Contributions by an employer for its employees to an ELHT will generally not be treated as taxable benefits. Benefits paid out of an ELHT to an employee will have the same tax treatment as if the benefits had been provided directly by the employer rather than through the ELHT. For example, private health services plan benefits will be tax free to the employee. Payments of designated employee benefits made to non-resident employees or former employees are not subject to Part XIII non-resident withholding tax.

5. Taxation of the ELHT

The ELHT is a taxable inter vivos trust and will generally be taxable on its net income at the highest marginal rate. Special rules will permit the trust to minimize or eliminate its income tax payable for the year. Amounts payable in the year as designated employee benefits are deductible in computing the trust's income for the year. If the trust's expenses exceed its revenue for a particular year, the excess will be treated as a non-capital loss of the trust, which may be carried back three years and forward three years to offset income in those years.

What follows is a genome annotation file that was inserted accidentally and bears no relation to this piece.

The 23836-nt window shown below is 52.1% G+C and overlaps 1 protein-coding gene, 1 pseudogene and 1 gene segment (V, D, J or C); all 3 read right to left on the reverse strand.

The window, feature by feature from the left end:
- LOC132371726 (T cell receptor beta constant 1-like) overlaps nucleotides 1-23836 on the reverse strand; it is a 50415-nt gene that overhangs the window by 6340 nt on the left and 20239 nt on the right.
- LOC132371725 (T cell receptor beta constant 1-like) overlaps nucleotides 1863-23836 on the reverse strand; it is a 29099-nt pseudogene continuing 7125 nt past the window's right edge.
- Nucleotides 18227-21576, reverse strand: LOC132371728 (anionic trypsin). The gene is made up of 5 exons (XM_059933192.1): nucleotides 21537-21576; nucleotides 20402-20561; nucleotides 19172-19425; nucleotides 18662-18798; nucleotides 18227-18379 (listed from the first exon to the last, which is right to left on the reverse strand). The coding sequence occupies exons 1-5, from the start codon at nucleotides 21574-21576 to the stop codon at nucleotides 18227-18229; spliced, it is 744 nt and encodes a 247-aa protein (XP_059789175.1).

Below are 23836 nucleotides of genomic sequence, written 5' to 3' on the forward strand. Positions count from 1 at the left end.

A trust that qualifies as an ELHT throughout a taxation year will be excluded from the rules governing employee benefit plans, retirement compensation arrangements and salary deferral arrangements. An ELHT will also be exempt from the 21-year deemed disposition rule applicable to most trusts as well as from the alternative minimum tax.

An ELHT that administers employee benefits on behalf of employees of more than one employer may elect to be treated for income tax purposes as two or more separate trusts, provided certain conditions are met.